But I do love a good game, so here's what we'll do. Player's choice -- look at volumes 23, 24, 25 or 26. Or 27, which comes out in July, if you can get your hands on it before the deadline.

Anyone who can correctly name which stories in an antho were edited or line edited by Alicia or I will have your name entered into a drawing. Winner will get "Wicked Temptation" by Liane Gentry Skye, a July e-book that kicks off our "Three Kinds of Wicked" series.

Deadline for entering? Um, I want to give you enough time. How about three weeks? July 7 will be the deadline. Send your entries to by then.

Gotta give you fair warning, just in case you were planning on asking our authors for the correct answers. Because of production tangles, some of our editors had to pinch-hit on some of these volumes. And only I know the whole truth about who worked on what.

And that, dear readers, deserves a heheheheheheh at the end. ;)


Riley Murphy said...

Okay, Theresa, I’m saying it: I bow to you o' salami. But first I would like to clarify. I wasn't talking to you when I mentioned a 'heated' or otherwise discussion . You were very gracious (as was everyone else) it's just that I was preempting what I thought COULD get ugly. You know, loyal authors (Dara -totally cool:)) swooping in to dive bomb me and all, and ready to take up the good fight and hell, I kinda thought I was on your side but, looking back I see where I came off as cocky...cause hey, let’s face it, I am ;) -- so, in the end, I chose to deflate the situation with that last comment, is all. The fact that you have some of the smartest people that I’ve had the privilege of coming across in a long while - that hang around here? Well, that’s hooked me :)! And that being said: (Can you see my game face? No? Yes! It is soooo ON.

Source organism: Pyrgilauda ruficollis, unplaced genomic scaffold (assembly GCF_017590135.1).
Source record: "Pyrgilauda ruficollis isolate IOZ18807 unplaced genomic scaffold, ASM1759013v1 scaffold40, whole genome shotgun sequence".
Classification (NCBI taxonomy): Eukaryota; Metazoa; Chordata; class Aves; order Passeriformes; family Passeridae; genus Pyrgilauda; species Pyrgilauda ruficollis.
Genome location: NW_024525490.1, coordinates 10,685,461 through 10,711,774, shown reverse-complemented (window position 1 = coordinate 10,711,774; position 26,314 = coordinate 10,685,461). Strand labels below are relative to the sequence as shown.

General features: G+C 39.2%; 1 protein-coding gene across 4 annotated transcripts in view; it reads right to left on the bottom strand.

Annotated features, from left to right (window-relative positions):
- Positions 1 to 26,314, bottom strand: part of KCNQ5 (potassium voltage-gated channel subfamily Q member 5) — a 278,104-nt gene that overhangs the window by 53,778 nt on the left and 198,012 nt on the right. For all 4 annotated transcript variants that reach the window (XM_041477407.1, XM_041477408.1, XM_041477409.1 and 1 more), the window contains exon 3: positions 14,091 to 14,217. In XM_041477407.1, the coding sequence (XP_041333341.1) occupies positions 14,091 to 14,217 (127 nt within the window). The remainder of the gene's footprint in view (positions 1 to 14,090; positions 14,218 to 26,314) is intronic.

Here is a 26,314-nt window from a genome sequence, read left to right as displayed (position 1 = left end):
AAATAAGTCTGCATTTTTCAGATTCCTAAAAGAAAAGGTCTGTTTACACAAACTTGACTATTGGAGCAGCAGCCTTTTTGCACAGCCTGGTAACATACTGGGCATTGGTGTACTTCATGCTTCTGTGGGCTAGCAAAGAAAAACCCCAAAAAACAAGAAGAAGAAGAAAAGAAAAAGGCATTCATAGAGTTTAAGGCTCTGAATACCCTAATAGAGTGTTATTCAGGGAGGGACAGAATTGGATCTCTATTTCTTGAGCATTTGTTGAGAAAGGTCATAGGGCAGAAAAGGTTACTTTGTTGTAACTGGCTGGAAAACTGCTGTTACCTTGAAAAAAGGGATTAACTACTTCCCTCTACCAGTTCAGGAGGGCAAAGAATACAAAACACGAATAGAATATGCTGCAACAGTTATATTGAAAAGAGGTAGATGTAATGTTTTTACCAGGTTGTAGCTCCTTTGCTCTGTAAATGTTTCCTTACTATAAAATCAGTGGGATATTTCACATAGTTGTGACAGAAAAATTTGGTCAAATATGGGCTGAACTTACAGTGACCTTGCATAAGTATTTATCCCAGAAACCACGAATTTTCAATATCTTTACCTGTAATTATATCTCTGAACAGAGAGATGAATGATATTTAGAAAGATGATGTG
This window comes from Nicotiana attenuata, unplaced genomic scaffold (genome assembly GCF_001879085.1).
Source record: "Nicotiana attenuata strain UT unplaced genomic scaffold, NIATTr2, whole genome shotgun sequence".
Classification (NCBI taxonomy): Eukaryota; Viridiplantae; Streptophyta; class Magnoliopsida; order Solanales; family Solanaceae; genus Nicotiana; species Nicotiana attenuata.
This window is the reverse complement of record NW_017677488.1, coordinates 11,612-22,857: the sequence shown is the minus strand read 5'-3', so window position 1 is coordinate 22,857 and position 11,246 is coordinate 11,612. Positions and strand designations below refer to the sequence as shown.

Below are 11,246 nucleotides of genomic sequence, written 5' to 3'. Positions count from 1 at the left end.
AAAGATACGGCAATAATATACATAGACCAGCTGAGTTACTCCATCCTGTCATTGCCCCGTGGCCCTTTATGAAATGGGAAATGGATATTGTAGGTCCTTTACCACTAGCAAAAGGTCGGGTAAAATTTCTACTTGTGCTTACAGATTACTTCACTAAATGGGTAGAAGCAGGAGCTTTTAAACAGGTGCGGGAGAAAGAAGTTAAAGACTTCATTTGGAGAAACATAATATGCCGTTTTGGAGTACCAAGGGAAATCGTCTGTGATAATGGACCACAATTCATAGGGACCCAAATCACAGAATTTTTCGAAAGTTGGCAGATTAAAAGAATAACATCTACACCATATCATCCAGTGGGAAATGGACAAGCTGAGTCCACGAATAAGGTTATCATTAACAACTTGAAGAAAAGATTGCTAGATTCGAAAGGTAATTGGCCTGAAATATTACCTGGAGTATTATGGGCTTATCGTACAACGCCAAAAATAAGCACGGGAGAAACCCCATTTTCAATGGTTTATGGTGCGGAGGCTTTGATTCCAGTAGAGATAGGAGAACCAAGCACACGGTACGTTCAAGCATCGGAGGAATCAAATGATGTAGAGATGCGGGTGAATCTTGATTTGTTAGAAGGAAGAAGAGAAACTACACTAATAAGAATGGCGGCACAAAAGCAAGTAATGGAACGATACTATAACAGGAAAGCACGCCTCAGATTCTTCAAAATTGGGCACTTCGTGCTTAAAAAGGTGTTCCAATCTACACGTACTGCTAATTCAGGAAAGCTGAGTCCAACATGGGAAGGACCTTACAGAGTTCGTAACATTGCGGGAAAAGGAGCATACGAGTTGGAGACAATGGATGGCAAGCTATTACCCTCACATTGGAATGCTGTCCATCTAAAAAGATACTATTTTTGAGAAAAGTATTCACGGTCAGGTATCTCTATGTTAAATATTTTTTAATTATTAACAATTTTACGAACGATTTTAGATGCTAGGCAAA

‘You’re gonna be in’re gonna be in trouble..’(can you hear me singing?) Man, I hope that this is all it will take to get the freaking point across cause, girlfriend, you don’t want to see me dance. Don’t make me. You won’t like it. Trust me. Envision, a person with absolutely no rhythm combined with several surprising seizure moments - and that about sums up my dancing extravaganza, k?

Anne Lyken-Garner said...

It's refreshing to read an editor's post that doesn't sound like a general put down to writers.

The mood and tone is helful and one could just read between the lines that you don't view us as the enemy - a pack to avoid at all costs.

Thank you.